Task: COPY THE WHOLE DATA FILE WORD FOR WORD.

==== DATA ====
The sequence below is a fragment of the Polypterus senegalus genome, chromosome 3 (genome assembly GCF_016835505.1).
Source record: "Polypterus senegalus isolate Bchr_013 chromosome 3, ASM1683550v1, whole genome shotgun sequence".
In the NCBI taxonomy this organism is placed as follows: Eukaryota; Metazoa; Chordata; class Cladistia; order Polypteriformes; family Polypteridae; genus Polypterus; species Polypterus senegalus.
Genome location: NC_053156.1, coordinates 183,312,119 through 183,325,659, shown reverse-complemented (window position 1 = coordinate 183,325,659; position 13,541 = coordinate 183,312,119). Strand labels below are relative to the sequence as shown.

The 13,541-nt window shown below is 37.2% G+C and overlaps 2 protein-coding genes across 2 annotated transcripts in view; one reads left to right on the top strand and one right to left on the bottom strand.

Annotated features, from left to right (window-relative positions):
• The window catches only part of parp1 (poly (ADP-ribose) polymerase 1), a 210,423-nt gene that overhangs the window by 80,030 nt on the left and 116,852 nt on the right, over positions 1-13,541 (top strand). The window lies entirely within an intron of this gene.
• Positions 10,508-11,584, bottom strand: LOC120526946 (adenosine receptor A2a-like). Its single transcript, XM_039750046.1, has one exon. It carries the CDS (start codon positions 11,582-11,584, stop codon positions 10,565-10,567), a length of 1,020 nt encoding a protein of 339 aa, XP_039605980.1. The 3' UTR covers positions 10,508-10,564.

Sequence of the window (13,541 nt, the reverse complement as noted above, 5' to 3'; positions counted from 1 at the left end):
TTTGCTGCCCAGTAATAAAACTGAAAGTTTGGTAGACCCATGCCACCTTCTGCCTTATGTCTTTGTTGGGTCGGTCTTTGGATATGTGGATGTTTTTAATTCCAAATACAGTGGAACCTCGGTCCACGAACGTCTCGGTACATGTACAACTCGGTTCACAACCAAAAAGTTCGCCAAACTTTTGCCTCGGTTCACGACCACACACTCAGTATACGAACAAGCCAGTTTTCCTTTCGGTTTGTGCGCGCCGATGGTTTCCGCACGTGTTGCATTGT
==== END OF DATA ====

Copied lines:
The sequence below is a fragment of the Polypterus senegalus genome, chromosome 3 (genome assembly GCF_016835505.1).
Source record: "Polypterus senegalus isolate Bchr_013 chromosome 3, ASM1683550v1, whole genome shotgun sequence".
In the NCBI taxonomy this organism is placed as follows: Eukaryota; Metazoa; Chordata; class Cladistia; order Polypteriformes; family Polypteridae; genus Polypterus; species Polypterus senegalus.
Genome location: NC_053156.1, coordinates 183,312,119 through 183,325,659, shown reverse-complemented (window position 1 = coordinate 183,325,659; position 13,541 = coordinate 183,312,119). Strand labels below are relative to the sequence as shown.

The 13,541-nt window shown below is 37.2% G+C and overlaps 2 protein-coding genes across 2 annotated transcripts in view; one reads left to right on the top strand and one right to left on the bottom strand.

Annotated features, from left to right (window-relative positions):
• The window catches only part of parp1 (poly (ADP-ribose) polymerase 1), a 210,423-nt gene that overhangs the window by 80,030 nt on the left and 116,852 nt on the right, over positions 1-13,541 (top strand). The window lies entirely within an intron of this gene.
• Positions 10,508-11,584, bottom strand: LOC120526946 (adenosine receptor A2a-like). Its single transcript, XM_039750046.1, has one exon. It carries the CDS (start codon positions 11,582-11,584, stop codon positions 10,565-10,567), a length of 1,020 nt encoding a protein of 339 aa, XP_039605980.1. The 3' UTR covers positions 10,508-10,564.

Sequence of the window (13,541 nt, the reverse complement as noted above, 5' to 3'; positions counted from 1 at the left end):
TTTGCTGCCCAGTAATAAAACTGAAAGTTTGGTAGACCCATGCCACCTTCTGCCTTATGTCTTTGTTGGGTCGGTCTTTGGATATGTGGATGTTTTTAATTCCAAATACAGTGGAACCTCGGTCCACGAACGTCTCGGTACATGTACAACTCGGTTCACAACCAAAAAGTTCGCCAAACTTTTGCCTCGGTTCACGACCACACACTCAGTATACGAACAAGCCAGTTTTCCTTTCGGTTTGTGCGCGCCGATGGTTTCCGCACGTGTTGCATTGT